The History of Julep Cocktails And Their Ancient Origins
The history of the Julep goes all the way back to ancient Persia (modern day Iran). Rosewater was thought to have health benefits and the word for rosewater in old Persian is gulab (gul=rose, ab=water). Gulab slowly made it way to the surrounding Arabic cultures and over time the word Gulab changed to Julāb and it was used to describe any kind of sweetened medicinal syrup. Julābs eventually made their way to western Europe an in England and syrupy medicines are called Julaps or Julapums. By the mid 1700s there were all kinds or julaps. Rose water julap was called Julapum Rosatum and used for treating Heart issues, Julapum tabaci was tobacco infused syrup for treating asthma, Julapum sedativum was opium syrup, and Julapum Stomachicum was a mint infused syrup used to settle upset tummies. I found many kinds of other Julapums but this is good enough. Also most of what I found was written in latin and google translate can only do so much. A medical journal I found online from the 1750s calls for a Julapum Stomachicum to be a peppermint infused sweetener mixed with sherry. What we today consider a mint julep emerges around the early 1800s. The British 1827 home medical book Oxford Night Caps refers to a mint julap as a mint syrup mixed with brandy that a parent can make to ease the upset tummy of a child.
With it’s unique drinking culture, the mint julep ended up taking on a different identity in the United States. Mint juleps were dressed up and made fancy for saloon patrons looking to get buzzed. The oldest printed recipe of this saloon style julep comes Jerry Thomas’s 1862 edition of The Bar Tenders Guide and the recipe is: 1 table-spoonful of white pulverized sugar. 2 1/2 table-spoonfuls of Water, mix well with a spoon. 3 or 4 sprigs of fresh mint. 1 1/2 wine glass Cognac brandy, dash with Jamaica rum and sprinkle white sugar on top. Jerry Thomas also has recipes for a gin julep, whiskey julep, and a pineapple julep which is a pineapple syrup and gin cocktail.
The mint julep stays a brandy cocktail for a very long time and most bartenders and recipe books copy Jerry Thomas till around the late 1800s. Books in the late 1880s mention how the once loved julep had fallen in favor to other more complex cocktails and is typically something only the older men order. It is also around this time that the mint julep recipe replaces brandy for bourbon. The first instance of this is in the 1888 book Bartender’s Manual by Theodore Proulx where he has his recipe for a mint julep that uses bourbon instead of brandy. Whether this change is accidental or intentional it figures it would happen when the cocktail begins to fade from bartender’s repertoire. As decades passed the mint julep and whiskey julep merged till it just became standard to make a mint julep with whiskey.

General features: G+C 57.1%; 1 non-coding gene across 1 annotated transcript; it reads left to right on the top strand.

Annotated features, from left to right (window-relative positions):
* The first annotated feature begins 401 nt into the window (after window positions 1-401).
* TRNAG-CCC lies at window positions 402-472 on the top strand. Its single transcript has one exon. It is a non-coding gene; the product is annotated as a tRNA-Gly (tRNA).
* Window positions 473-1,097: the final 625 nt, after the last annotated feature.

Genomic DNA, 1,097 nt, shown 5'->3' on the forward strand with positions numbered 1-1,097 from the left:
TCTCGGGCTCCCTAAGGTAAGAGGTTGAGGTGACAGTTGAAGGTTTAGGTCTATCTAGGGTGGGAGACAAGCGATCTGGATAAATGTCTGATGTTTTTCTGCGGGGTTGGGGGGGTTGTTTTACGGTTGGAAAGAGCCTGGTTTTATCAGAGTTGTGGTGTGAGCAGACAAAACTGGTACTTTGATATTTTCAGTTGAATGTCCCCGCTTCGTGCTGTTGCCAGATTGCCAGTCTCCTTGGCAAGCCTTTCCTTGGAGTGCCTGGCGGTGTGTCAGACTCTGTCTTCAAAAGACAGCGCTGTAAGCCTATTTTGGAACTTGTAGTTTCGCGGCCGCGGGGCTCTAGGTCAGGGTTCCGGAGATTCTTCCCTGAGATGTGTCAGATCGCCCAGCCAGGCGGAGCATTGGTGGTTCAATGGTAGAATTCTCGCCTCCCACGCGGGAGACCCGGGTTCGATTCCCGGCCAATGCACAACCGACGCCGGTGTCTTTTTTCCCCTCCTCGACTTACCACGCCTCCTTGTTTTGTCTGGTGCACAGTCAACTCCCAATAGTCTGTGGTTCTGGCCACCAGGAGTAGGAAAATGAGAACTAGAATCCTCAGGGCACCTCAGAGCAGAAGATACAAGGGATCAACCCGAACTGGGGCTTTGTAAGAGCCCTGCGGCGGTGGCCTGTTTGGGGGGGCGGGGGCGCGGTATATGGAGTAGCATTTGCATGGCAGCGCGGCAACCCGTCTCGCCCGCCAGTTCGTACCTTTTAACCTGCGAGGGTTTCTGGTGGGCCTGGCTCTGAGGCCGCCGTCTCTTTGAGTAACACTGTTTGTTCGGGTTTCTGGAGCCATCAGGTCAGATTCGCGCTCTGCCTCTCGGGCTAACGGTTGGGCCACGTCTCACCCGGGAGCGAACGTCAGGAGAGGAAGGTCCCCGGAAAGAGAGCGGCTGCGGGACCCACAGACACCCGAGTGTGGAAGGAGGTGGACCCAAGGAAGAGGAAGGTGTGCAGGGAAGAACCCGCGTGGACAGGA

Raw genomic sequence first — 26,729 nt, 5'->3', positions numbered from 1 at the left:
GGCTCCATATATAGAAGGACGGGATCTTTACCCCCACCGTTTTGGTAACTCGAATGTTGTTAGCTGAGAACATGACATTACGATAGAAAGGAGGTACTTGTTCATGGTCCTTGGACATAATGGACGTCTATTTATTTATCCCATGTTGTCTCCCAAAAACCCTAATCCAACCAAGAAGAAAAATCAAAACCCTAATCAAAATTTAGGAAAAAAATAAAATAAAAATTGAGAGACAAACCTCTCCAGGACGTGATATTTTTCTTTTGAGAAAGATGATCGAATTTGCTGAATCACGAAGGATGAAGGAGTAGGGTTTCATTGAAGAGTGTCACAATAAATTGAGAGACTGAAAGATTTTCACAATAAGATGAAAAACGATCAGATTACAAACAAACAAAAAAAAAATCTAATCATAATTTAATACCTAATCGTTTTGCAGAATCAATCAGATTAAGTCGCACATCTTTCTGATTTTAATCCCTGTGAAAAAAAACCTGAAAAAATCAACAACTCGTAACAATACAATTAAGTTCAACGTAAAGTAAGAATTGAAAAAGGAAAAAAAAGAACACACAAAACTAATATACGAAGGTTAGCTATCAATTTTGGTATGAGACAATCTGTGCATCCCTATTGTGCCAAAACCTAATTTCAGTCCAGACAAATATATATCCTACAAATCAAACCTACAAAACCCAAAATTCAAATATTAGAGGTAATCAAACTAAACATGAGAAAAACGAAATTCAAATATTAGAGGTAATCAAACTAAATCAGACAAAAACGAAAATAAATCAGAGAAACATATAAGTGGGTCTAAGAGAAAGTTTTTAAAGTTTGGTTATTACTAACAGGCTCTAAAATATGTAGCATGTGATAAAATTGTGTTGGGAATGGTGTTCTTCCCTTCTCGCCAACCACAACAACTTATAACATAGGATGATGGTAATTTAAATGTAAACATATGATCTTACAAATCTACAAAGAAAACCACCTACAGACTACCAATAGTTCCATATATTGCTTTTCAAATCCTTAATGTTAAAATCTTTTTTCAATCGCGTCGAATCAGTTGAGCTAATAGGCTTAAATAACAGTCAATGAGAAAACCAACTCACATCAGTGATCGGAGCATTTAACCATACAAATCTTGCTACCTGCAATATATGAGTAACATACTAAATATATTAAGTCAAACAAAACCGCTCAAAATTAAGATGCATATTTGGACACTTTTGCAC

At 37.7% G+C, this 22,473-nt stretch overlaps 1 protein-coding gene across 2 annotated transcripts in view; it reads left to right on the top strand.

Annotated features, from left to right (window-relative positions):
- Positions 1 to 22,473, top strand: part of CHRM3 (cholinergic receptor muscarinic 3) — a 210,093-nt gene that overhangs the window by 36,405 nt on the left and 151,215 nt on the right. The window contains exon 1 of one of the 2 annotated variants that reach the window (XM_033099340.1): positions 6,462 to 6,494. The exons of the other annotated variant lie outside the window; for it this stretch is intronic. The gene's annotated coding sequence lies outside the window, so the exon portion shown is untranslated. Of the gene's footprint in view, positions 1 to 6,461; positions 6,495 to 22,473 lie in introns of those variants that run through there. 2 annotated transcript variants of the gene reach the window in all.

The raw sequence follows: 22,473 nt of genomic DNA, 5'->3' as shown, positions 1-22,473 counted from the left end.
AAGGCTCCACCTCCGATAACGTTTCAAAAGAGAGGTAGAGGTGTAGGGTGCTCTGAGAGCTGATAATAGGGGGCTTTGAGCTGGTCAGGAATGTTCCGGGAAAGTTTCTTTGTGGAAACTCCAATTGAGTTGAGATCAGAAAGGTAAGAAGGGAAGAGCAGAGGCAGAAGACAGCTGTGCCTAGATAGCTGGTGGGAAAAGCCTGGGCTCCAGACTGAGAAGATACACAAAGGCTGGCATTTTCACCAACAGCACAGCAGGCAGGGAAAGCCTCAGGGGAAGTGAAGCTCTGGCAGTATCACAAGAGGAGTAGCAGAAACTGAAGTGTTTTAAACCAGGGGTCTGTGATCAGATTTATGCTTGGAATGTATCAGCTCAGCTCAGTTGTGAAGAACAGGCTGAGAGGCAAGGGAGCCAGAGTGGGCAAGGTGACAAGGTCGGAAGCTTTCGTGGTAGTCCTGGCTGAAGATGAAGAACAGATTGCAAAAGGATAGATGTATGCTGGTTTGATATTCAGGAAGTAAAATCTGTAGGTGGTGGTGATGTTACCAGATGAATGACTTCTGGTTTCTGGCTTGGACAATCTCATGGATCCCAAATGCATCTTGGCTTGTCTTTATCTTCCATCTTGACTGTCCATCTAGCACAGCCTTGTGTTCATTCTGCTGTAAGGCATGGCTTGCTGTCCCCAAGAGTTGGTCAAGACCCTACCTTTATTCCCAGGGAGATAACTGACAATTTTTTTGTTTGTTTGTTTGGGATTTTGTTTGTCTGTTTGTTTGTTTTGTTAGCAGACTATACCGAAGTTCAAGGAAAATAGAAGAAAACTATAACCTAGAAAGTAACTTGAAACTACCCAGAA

Mint Julep Variations
This specific version is the whiskey julep variation of the mint julep. Had you ordered a mint julep in the 1800s you would be given a brandy cocktail instead but the whiskey variation is the most common one made today. All the other variations of the mint julep are almost completely forgotten today and most everyone only know of the mint julep. Jerry Thomas had recipes for a gin julep, whiskey Julep, pineapple julep and a plain brandy julep. Harry Johnson added the Champagne Julep too in his 1882 book Harry Johnson’s Bartender’s Manual. An 1885 book called New guide for the hotel, bar, restaurant, butler, and chef by someone named Bacchus has 9 different Julep recipes. Granted they are not worth listing here as they are all kinda lousy.
The Most Important Ingredient
I personally feel the most important part of any julep is the crushed or shaved ice you will pack the cup with. This cocktail should have the spirit of a snow cone that taste of sweet mint and booze and the ice should be rounded over the rim. Otherwise it comes across as an old fashioned if you don’t pack the cup with ice and the julep should be more of a refreshing hot daytime summer drink and not a smoky old nighttime bar drink.
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